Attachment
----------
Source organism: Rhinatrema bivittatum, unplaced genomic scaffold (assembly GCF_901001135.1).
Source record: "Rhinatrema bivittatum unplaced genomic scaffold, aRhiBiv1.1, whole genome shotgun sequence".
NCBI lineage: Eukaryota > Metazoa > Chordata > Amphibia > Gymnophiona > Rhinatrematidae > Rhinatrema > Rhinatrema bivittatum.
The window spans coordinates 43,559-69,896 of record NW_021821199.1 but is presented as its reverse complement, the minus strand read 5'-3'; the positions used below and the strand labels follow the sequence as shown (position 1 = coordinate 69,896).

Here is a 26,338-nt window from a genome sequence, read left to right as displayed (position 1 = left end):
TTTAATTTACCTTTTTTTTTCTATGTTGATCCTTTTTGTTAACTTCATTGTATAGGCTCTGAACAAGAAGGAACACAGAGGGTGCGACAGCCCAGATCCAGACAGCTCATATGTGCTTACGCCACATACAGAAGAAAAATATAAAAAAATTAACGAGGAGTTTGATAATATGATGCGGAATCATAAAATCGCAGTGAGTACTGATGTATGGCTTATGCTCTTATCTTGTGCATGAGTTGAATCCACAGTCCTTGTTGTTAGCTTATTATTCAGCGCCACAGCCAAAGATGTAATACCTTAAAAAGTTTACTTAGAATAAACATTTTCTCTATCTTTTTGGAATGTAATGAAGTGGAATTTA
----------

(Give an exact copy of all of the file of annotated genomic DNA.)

Source organism: Rhinatrema bivittatum, unplaced genomic scaffold (assembly GCF_901001135.1).
Source record: "Rhinatrema bivittatum unplaced genomic scaffold, aRhiBiv1.1, whole genome shotgun sequence".
NCBI lineage: Eukaryota > Metazoa > Chordata > Amphibia > Gymnophiona > Rhinatrematidae > Rhinatrema > Rhinatrema bivittatum.
The window spans coordinates 43,559-69,896 of record NW_021821199.1 but is presented as its reverse complement, the minus strand read 5'-3'; the positions used below and the strand labels follow the sequence as shown (position 1 = coordinate 69,896).

Here is a 26,338-nt window from a genome sequence, read left to right as displayed (position 1 = left end):
TTTAATTTACCTTTTTTTTTCTATGTTGATCCTTTTTGTTAACTTCATTGTATAGGCTCTGAACAAGAAGGAACACAGAGGGTGCGACAGCCCAGATCCAGACAGCTCATATGTGCTTACGCCACATACAGAAGAAAAATATAAAAAAATTAACGAGGAGTTTGATAATATGATGCGGAATCATAAAATCGCAGTGAGTACTGATGTATGGCTTATGCTCTTATCTTGTGCATGAGTTGAATCCACAGTCCTTGTTGTTAGCTTATTATTCAGCGCCACAGCCAAAGATGTAATACCTTAAAAAGTTTACTTAGAATAAACATTTTCTCTATCTTTTTGGAATGTAATGAAGTGGAATTTA